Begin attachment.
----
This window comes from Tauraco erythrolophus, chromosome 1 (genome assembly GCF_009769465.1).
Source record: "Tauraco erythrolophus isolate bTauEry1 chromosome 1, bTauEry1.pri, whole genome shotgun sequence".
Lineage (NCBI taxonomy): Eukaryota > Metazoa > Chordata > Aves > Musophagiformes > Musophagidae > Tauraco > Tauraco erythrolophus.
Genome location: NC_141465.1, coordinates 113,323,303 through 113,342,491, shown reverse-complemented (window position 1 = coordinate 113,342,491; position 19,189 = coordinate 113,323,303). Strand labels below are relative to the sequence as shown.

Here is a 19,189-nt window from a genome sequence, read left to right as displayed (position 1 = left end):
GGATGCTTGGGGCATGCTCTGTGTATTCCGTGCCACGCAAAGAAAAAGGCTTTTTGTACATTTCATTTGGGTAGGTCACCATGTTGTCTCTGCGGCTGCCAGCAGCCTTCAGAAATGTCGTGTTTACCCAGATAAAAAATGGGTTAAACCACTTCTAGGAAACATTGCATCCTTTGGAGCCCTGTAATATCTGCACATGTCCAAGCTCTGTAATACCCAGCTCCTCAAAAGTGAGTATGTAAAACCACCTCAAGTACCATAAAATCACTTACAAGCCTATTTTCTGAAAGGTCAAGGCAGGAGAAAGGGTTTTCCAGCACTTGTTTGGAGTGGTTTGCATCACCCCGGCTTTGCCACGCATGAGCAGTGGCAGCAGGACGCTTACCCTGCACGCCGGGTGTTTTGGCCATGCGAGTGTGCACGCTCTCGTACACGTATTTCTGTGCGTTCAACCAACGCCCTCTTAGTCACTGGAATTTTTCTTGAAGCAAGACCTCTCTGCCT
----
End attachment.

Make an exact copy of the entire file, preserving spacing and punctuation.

This window comes from Tauraco erythrolophus, chromosome 1 (genome assembly GCF_009769465.1).
Source record: "Tauraco erythrolophus isolate bTauEry1 chromosome 1, bTauEry1.pri, whole genome shotgun sequence".
Lineage (NCBI taxonomy): Eukaryota > Metazoa > Chordata > Aves > Musophagiformes > Musophagidae > Tauraco > Tauraco erythrolophus.
Genome location: NC_141465.1, coordinates 113,323,303 through 113,342,491, shown reverse-complemented (window position 1 = coordinate 113,342,491; position 19,189 = coordinate 113,323,303). Strand labels below are relative to the sequence as shown.

Here is a 19,189-nt window from a genome sequence, read left to right as displayed (position 1 = left end):
GGATGCTTGGGGCATGCTCTGTGTATTCCGTGCCACGCAAAGAAAAAGGCTTTTTGTACATTTCATTTGGGTAGGTCACCATGTTGTCTCTGCGGCTGCCAGCAGCCTTCAGAAATGTCGTGTTTACCCAGATAAAAAATGGGTTAAACCACTTCTAGGAAACATTGCATCCTTTGGAGCCCTGTAATATCTGCACATGTCCAAGCTCTGTAATACCCAGCTCCTCAAAAGTGAGTATGTAAAACCACCTCAAGTACCATAAAATCACTTACAAGCCTATTTTCTGAAAGGTCAAGGCAGGAGAAAGGGTTTTCCAGCACTTGTTTGGAGTGGTTTGCATCACCCCGGCTTTGCCACGCATGAGCAGTGGCAGCAGGACGCTTACCCTGCACGCCGGGTGTTTTGGCCATGCGAGTGTGCACGCTCTCGTACACGTATTTCTGTGCGTTCAACCAACGCCCTCTTAGTCACTGGAATTTTTCTTGAAGCAAGACCTCTCTGCCT